‘Don’t take no for an answer’: Mother’s heartbreak after doctors said her 23-year-old daughter was ‘too YOUNG’ for a smear test before she died of cervical cancer
- Emma Fisk visited her GP several times after suffering stomach cramps
- Was also refused a smear test due to the fact she was under 25 at the time
- Eventually diagnosed with advanced neuroendocrine carcinoma of cervix
- This is a rare type of cancer that is different to the ‘usual’ cervical cancer
- It is unlikely to be detected by a smear test, unlike the more common type
- Mrs Fisk died in in June 2015, just two months after marrying husband Daniel
A devastated mother has urged young women to demand smear tests – after her own daughter died from cervical cancer aged just 25-years-old.
Emma Fisk begged for a screening after suffering a string of symptoms in 2013, but was refused because she was considered too young to be at risk.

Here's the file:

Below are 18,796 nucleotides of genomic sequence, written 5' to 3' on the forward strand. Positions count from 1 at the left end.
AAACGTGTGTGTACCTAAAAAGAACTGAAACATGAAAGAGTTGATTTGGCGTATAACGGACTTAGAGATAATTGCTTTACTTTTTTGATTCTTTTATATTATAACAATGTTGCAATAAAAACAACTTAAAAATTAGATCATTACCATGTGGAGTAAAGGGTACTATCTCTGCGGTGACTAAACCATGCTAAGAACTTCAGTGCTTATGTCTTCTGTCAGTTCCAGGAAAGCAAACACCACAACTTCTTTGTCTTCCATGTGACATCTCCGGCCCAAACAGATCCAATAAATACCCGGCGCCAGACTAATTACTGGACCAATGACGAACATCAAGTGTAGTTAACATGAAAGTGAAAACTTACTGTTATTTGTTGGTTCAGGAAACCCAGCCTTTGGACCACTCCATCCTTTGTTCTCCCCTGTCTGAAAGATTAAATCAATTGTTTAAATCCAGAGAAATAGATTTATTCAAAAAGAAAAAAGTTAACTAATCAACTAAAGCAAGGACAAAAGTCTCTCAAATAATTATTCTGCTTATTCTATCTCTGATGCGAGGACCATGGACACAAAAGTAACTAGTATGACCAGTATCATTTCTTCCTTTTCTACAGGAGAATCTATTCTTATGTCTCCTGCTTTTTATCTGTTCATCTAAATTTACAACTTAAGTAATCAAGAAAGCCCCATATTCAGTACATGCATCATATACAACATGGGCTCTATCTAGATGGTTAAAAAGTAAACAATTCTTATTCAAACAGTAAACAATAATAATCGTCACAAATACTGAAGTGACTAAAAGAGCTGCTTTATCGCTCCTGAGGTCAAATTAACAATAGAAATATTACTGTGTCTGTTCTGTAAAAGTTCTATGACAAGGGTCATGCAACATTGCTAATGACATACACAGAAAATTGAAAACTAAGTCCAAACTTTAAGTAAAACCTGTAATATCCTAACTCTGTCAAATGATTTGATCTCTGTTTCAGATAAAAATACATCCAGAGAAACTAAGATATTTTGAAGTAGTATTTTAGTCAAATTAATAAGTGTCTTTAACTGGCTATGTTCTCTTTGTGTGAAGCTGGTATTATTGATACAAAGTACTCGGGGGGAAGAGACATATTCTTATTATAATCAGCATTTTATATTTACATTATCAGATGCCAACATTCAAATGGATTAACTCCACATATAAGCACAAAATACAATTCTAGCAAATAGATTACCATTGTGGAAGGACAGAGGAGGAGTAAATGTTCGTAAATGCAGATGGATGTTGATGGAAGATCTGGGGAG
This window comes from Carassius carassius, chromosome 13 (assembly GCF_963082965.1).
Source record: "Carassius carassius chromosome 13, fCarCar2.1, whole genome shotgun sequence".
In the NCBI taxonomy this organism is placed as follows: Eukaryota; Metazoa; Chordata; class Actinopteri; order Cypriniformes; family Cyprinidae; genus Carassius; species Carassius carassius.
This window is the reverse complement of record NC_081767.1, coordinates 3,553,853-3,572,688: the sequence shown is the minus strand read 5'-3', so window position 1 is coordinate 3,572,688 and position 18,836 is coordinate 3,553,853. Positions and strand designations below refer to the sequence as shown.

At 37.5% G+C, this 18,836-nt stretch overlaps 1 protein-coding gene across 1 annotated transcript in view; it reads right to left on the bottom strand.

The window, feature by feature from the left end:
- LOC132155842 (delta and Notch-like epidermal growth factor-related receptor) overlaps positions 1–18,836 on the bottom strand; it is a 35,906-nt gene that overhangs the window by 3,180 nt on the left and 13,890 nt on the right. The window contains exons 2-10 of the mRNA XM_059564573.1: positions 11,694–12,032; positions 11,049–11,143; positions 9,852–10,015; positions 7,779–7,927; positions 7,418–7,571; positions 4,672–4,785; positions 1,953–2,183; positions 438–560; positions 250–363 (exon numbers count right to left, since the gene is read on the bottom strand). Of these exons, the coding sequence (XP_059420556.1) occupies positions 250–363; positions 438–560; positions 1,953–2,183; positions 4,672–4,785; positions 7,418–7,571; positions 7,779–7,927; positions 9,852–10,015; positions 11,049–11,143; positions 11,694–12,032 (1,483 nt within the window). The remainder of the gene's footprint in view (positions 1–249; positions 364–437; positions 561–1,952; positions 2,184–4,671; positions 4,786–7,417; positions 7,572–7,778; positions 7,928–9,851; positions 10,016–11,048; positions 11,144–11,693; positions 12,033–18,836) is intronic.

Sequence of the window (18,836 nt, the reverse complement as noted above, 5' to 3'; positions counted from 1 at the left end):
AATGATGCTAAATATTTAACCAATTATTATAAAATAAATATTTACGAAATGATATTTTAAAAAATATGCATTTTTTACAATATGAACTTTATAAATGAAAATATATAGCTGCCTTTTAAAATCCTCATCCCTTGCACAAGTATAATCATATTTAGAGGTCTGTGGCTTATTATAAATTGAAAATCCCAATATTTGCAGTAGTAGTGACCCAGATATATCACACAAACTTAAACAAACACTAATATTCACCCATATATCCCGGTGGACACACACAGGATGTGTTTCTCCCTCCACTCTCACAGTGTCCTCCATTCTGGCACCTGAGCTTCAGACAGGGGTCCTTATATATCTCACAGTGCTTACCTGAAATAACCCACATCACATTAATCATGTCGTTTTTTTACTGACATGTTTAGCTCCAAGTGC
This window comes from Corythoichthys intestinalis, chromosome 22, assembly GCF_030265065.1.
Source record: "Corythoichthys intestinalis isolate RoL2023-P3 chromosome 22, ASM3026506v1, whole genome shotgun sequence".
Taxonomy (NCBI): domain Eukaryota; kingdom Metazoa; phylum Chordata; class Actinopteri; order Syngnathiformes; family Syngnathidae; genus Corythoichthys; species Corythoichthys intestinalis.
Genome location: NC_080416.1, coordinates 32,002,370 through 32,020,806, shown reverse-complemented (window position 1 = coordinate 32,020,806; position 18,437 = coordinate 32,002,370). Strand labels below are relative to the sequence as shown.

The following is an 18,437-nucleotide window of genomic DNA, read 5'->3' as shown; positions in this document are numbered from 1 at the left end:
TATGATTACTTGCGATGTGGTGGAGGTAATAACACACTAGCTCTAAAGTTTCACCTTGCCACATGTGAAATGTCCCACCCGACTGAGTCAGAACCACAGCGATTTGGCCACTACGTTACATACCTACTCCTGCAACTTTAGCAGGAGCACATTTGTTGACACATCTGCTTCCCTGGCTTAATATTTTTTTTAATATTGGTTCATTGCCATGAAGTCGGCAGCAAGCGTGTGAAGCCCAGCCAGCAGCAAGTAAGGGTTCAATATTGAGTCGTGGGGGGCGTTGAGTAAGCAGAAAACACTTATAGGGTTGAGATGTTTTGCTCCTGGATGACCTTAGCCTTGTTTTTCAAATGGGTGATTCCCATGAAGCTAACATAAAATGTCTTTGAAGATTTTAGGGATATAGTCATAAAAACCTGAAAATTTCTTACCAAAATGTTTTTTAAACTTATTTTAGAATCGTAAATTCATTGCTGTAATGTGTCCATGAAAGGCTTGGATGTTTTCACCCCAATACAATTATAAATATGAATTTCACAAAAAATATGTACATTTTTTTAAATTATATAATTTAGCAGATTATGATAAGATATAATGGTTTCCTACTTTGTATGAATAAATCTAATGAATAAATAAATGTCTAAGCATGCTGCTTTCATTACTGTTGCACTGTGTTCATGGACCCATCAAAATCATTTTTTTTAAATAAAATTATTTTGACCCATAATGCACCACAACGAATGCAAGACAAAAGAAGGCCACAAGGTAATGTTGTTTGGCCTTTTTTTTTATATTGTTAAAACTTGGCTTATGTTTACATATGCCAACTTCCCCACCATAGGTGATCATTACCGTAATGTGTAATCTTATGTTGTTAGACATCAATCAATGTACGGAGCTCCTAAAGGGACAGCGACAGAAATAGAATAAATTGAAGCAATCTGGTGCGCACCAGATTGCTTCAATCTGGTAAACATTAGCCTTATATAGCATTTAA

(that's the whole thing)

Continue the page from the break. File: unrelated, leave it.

It was only when she was later diagnosed with colitis – an inflammation to the inner lining of the colon – that she was finally referred for a smear test by her gastroenterologist.
Unfortunately, when she was eventually diagnosed stage 2b neuroendocrine carcinoma, it was too late.
Now, her mother, Adele Willis, 52, of Ackworth, West Yorkshire, has publicly lifted the lid on her grief to save others from a similar fate.
Tragic: Emma Fisk died in June 2015, just two months after marrying husband Daniel
Now, her mother, Adele Willis, 52, of Ackworth, West Yorkshire, has publicly lifted the lid on her grief to save others from a similar fate